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Schedule Photos to Post Automatically with Postbot

Allen (allendav):

Load up the photo hopper and let it run! New from WordPress.com :)

Originally posted on WordPress.com News:

We’re big fans of photography here at WordPress.com, and we know that a lot of you are, too. Sometimes we’ll take a bunch of photos and want to post them, one at a time, spread over several days. Doing this manually is time-consuming and, let’s be honest, a little boring.

To help this situation we created Postbot, a photo scheduling app that allows you to quickly upload and schedule multiple photos.


Postbot will create a post for each photo and schedule it to appear at a certain time over a given number of days. This is the ideal way to share a lot of photos without having to manually create and schedule each one.

Postbot is a stand-alone application that works with your WordPress.com blog, and your Jetpack-powered WordPress.org blog. You can use it from your desktop or mobile browser.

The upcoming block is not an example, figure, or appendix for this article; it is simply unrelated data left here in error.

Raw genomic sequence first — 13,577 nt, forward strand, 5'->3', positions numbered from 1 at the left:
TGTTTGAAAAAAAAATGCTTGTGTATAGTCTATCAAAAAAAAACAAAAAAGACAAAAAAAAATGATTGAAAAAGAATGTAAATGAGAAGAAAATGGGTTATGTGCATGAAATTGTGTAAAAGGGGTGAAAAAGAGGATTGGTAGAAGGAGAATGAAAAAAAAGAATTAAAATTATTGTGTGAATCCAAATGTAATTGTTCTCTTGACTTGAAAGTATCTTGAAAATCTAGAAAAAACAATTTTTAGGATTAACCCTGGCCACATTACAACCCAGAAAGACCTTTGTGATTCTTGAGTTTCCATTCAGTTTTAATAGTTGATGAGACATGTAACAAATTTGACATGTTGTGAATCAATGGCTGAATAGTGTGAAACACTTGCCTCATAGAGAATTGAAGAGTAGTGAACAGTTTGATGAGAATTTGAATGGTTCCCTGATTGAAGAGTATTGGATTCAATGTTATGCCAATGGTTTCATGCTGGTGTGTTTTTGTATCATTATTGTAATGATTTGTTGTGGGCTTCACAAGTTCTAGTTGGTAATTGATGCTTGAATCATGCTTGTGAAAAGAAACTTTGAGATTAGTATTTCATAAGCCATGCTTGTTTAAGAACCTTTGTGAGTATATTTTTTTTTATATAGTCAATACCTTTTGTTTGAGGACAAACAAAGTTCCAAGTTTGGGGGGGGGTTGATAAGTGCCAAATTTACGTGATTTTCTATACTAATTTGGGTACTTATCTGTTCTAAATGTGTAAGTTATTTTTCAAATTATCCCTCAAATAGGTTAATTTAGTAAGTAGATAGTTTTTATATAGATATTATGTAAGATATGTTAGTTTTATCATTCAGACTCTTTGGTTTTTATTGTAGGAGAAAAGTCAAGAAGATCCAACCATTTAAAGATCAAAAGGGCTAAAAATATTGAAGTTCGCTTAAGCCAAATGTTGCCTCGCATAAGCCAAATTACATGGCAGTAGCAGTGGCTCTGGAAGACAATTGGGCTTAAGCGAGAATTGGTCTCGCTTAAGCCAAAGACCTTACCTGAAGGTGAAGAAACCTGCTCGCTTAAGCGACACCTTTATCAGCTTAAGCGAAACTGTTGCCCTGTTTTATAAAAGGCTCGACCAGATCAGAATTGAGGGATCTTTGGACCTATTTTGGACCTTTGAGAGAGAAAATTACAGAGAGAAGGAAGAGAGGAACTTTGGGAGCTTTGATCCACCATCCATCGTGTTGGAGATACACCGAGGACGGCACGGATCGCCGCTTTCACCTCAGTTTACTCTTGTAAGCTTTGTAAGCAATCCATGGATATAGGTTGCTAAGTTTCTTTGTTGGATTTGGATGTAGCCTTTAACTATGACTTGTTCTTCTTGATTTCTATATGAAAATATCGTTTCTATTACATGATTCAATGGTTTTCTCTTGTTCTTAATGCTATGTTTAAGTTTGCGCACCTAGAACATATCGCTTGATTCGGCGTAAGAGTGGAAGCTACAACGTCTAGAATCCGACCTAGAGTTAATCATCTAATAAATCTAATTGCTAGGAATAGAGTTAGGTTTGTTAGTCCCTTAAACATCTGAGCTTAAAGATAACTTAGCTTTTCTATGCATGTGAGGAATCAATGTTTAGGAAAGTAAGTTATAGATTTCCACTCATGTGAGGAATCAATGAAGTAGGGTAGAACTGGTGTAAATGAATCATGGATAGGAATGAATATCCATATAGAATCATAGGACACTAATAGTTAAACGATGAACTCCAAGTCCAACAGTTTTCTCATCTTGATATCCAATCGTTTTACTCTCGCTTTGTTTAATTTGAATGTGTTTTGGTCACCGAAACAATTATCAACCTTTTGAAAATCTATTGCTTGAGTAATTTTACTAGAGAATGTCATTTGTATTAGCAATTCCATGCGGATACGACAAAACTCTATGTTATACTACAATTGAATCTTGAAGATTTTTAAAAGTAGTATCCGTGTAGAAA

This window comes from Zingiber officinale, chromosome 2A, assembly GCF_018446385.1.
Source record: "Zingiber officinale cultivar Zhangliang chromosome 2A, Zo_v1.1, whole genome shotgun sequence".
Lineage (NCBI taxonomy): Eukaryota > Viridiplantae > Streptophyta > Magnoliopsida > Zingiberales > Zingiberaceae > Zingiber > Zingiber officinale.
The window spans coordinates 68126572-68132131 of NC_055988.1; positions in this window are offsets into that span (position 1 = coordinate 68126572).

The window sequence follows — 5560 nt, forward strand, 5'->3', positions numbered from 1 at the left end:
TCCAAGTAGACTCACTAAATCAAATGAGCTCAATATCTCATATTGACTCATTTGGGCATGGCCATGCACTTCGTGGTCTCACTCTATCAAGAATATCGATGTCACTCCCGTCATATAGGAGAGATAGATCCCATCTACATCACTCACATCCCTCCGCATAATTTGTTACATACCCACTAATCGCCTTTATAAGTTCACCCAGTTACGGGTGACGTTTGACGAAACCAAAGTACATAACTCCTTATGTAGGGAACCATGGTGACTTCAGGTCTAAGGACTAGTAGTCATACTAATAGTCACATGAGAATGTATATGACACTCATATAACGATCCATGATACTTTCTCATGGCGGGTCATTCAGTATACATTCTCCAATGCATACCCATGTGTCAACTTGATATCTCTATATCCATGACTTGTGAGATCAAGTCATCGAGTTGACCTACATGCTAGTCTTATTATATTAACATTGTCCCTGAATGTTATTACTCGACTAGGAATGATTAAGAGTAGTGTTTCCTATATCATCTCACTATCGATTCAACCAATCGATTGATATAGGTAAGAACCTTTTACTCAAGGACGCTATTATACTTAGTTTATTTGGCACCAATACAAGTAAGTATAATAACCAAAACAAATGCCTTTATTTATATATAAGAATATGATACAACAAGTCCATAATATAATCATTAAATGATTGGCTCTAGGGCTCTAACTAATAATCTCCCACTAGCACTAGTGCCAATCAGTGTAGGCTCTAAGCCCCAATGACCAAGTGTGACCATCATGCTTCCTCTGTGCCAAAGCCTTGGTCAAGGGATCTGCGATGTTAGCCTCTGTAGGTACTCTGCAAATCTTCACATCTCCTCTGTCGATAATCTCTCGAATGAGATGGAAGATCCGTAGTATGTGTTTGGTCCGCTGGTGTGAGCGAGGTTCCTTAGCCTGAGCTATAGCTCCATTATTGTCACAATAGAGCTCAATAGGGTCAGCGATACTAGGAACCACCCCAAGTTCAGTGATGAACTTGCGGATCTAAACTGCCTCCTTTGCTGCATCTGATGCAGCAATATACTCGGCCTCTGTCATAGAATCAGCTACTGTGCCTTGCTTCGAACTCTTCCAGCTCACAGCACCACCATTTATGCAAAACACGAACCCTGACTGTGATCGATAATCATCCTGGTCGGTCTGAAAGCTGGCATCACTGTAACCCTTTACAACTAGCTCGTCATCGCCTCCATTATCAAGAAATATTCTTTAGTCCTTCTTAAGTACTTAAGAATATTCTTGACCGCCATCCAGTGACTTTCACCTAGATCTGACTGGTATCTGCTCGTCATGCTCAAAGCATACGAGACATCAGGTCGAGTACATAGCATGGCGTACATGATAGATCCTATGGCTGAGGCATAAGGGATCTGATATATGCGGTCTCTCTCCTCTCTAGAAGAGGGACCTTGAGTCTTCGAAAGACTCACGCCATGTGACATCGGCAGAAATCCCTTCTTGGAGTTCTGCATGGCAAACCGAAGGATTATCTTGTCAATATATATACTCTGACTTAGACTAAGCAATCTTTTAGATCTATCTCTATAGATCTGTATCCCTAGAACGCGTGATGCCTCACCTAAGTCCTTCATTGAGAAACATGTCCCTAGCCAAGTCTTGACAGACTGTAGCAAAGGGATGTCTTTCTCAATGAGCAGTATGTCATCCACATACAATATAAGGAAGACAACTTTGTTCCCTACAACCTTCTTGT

How to use Postbot

To use Postbot, go to postbot.co

View original 183 more words


This is Not Your Grandfather’s WordPress.com

Back in 2010, I remember teaching an “Intro to WordPress” class, at the library in little old Sultan, Washington (not far from where parts of Harry and the Hendersons was filmed.)

I remember at one point, early in the class, encouraging people to sign up for a free blog at WordPress.com, make it private, and just experiment and learn on it until they were ready to “graduate” to a real website with self-hosted WordPress.

That was then. This is now. How times have changed.

Full disclosure: I now work for Automattic – the team that builds WordPress.com, but I really, truly mean everything I’m about to say.

I just moved a second website of mine from self-hosted to WordPress.com, and here’s why: